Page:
Customarily, most Italian cooks use wine when preparing a Bolognese meat sauce. Not in The Craft Beer Kitchen. I decided, instead, to put a twist on the traditional red sauce recipe by using beer, in this case Mayflower Brewing’s X Imperial Stout, brewed in celebration of their tenth anniversary. It’s full flavors of dark roasted malt, coffee and chocolate, along with a little bit of sweetness, when cooked down with the rest of the recipe’s hearty ingredients, made for a perfect pick-me-up on a snowy March day. Read on to find out just how this recipe’s “X” factor turns a traditional dish into something more exciting.
- Three Large carrots, chopped into small pieces
- Three celery stalks, chopped into small pieces
- One large white onion fully diced
- Four cloves of garlic smashed and diced
- Three tablespoons olive oil
- One pound of ground beef (I used 80/20)
- ¼ pound Italian sausage (optional)
- Two 14.5 oz cans diced tomatoes
- One 8 oz can tomato paste
- Two cups stout of your choice; room temperature
- Two cups beef broth
- Italian seasoning Blend
- Two Bay leaves.
- One box pasta of your choice
- ½ cup heavy cream
- Parmesan cheese to garnish
- Salt and pepper to taste
- Heat olive oil in sturdy pot over low heat and add chopped garlic along with the rest of your prepared vegetables. Season with salt, pepper, and Italian spice blend and cover, letting vegetables soften 5-7 minutes.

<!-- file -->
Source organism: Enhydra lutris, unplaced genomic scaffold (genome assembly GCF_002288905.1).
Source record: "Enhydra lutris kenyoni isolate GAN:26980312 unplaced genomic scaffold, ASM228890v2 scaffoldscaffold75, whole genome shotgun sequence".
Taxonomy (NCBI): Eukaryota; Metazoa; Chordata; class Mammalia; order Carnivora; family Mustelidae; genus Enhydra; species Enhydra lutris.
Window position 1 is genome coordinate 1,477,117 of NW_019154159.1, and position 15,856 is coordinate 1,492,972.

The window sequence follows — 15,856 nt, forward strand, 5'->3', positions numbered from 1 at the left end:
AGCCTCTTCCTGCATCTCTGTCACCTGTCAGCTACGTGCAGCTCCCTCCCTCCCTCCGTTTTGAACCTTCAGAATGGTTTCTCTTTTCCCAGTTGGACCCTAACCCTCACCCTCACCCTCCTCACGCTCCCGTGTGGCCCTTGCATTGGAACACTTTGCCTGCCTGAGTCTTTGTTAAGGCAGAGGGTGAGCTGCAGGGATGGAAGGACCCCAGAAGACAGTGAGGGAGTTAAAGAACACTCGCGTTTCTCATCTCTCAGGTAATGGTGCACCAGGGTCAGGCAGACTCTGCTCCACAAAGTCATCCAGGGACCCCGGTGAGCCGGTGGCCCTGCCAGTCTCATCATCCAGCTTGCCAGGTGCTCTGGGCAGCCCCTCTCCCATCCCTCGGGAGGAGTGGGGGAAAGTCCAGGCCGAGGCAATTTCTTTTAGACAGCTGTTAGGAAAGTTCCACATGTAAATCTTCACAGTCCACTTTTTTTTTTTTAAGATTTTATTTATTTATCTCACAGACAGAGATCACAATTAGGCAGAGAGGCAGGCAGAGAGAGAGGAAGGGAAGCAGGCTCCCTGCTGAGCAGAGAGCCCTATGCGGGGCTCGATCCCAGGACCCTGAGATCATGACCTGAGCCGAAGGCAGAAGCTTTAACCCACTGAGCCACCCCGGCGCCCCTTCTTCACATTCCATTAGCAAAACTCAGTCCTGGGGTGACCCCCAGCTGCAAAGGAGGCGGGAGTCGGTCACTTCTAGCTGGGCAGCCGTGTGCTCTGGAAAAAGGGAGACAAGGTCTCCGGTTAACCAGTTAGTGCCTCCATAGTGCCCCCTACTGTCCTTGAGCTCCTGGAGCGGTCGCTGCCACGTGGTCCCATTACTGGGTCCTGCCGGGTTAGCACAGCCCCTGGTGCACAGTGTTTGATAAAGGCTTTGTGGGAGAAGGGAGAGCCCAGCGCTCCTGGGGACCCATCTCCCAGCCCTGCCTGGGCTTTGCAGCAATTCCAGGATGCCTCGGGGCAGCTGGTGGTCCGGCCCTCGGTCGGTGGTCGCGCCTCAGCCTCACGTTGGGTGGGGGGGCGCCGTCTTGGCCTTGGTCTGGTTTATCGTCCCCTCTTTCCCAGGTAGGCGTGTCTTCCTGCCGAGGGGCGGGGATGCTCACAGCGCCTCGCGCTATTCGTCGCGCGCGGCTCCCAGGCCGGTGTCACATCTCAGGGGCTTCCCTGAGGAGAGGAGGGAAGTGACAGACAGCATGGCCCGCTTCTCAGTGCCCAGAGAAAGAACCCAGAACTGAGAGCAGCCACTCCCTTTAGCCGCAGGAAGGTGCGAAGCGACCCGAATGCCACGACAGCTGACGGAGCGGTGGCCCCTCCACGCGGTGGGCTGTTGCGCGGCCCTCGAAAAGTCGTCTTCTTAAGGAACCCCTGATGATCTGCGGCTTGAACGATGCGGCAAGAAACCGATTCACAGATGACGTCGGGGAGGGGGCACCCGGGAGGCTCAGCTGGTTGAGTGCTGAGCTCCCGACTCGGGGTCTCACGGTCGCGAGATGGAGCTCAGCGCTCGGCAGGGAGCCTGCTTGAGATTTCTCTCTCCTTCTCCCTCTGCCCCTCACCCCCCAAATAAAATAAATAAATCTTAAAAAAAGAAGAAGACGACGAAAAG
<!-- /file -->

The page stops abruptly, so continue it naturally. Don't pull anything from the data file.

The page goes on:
- Add ground beef, and Italian sausage if you choose to use it, break up with a spatula or wooden spoon and let brown with vegetables, adding more salt, pepper, and Italian spices. Wait for meat to break down and brown, about 5-7 more minutes, with the pot uncovered.
- Add both cans of tomatoes and bay leaves, and then one cup of the stout, turning the stove up to medium high heat. This is going to help develop flavors between the beef, tomatoes, and stout, while letting the alcohol cook out. Once this has come to a boil, reduce the heat and let simmer another 10 minutes.
- Next, add one cup beef broth along with the tomato paste. Stir to combine until the tomato paste has dissolved and you’ll notice the sauce start to thicken. Let this all simmer for about a half hour. The name of the game is flavor development, with more liquid being added every so often to let the sauce come together.
- After 30 minutes, add the remaining cup of stout, stirring well into the sauce to combine. You should notice the sauce turning a deep red color at this time. With its dark, roasty notes, the stout adds extra flavor, as well as more body, to the sauce.
- At this point add the remaining beef broth and let it simmer at a very low temperature for the better part of an hour, or until you’re too hungry to wait any longer. About 2 hours into the cooking process, start your pasta water and then add the pasta of your choice and cook it al dente of course. While the pasta boils, add the half cup of heavy cream to the Bolognese sauce and stir well. This gives a nice touch of creaminess to the sauce while letting the dairy cook off.
- This last part is up to you. Most cooks swear by adding the pasta into the sauce, and letting the pasta starches soak in the sauce. The alternative choice is to plate your pasta, then put a heaping ladleful of this flavorful stout Bolognese on top, sprinkle with as much parmesan cheese as you desire, and then dig in. Buon appetito!
About the Author/Cook
Allo Gilinsky, 29, is a home cook, Boston beer lover, and aspiring Cicerone with a knack for pairing craft beer with inspired recipes. A hospitality professional who loves to visit breweries and engage other craft beer drinkers, he recently started his own food and beer social media presence, The Craft Beer Kitchen. Be sure to keep your eyes, and your appetite, on the look out for his latest recipes.